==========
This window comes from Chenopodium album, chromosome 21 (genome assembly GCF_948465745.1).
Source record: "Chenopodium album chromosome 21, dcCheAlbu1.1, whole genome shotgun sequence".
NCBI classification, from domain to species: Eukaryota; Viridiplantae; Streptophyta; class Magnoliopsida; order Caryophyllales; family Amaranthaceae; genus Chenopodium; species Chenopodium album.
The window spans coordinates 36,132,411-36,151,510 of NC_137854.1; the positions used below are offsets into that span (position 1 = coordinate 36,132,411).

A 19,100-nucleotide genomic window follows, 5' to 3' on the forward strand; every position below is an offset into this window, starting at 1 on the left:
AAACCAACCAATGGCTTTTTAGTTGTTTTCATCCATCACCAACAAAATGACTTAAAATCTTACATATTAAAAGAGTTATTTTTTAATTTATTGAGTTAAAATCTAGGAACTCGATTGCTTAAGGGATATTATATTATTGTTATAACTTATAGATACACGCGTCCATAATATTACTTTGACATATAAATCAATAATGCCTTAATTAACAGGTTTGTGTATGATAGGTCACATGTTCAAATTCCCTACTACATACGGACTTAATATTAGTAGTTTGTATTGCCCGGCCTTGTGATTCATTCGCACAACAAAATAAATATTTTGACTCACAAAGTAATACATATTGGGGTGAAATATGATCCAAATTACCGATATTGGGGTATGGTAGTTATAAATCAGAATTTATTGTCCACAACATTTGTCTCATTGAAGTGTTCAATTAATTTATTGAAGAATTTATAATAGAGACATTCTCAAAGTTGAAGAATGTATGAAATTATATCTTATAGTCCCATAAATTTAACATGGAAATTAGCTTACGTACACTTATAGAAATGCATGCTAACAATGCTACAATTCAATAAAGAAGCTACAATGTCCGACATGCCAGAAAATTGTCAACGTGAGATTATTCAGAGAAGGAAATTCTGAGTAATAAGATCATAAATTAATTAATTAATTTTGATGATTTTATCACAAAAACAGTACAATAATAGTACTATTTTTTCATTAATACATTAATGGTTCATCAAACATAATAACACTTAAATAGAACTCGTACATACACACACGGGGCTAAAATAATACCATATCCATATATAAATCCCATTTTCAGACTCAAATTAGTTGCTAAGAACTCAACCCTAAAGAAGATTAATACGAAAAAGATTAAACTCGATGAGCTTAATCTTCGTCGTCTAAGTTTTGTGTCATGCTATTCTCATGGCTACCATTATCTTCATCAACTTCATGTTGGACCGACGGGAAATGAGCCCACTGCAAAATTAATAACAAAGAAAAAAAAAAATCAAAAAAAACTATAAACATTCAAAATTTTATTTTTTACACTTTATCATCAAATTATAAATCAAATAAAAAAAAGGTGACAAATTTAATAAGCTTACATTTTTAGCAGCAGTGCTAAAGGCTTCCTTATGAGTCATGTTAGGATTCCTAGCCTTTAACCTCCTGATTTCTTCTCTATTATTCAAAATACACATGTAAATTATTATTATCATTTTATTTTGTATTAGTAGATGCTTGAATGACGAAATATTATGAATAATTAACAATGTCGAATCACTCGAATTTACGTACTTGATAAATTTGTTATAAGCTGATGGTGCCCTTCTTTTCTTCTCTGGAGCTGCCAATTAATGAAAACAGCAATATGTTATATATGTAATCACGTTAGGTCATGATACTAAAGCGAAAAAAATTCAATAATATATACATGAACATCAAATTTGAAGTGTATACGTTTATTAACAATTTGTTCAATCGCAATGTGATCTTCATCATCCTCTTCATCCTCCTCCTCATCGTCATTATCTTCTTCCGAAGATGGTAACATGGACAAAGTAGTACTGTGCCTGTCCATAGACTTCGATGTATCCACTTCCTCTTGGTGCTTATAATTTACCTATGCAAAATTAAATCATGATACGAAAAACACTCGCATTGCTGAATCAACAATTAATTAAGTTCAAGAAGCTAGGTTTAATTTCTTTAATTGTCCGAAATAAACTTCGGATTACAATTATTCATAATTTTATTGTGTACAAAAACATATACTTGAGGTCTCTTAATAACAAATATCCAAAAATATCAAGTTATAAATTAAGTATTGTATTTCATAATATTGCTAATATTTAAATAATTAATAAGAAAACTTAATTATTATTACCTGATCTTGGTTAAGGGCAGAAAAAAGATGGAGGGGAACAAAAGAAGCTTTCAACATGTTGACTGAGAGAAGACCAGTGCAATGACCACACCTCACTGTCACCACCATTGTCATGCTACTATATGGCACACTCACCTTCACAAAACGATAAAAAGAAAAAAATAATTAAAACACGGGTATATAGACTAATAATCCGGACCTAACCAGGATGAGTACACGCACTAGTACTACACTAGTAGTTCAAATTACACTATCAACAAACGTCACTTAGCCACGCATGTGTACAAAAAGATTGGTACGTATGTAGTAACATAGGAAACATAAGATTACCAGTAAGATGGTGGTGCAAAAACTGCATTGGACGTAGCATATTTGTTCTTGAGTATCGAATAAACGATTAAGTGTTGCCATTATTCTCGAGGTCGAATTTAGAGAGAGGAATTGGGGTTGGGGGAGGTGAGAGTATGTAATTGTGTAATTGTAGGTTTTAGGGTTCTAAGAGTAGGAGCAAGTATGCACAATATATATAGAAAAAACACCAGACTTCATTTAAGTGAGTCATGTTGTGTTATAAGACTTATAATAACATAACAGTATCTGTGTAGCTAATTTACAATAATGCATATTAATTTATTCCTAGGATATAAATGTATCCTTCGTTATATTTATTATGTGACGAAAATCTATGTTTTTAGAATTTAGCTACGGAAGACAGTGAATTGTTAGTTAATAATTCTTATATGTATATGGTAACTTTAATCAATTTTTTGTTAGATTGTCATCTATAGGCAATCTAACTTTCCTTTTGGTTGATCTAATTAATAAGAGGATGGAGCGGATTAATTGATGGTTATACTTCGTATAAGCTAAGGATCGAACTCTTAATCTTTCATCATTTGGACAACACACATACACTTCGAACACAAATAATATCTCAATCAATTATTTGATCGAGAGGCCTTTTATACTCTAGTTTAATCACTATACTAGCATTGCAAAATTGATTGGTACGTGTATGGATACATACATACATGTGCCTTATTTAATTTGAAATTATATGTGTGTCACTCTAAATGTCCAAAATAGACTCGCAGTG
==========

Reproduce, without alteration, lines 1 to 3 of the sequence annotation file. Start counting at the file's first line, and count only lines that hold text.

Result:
This window comes from Chenopodium album, chromosome 21 (genome assembly GCF_948465745.1).
Source record: "Chenopodium album chromosome 21, dcCheAlbu1.1, whole genome shotgun sequence".
NCBI classification, from domain to species: Eukaryota; Viridiplantae; Streptophyta; class Magnoliopsida; order Caryophyllales; family Amaranthaceae; genus Chenopodium; species Chenopodium album.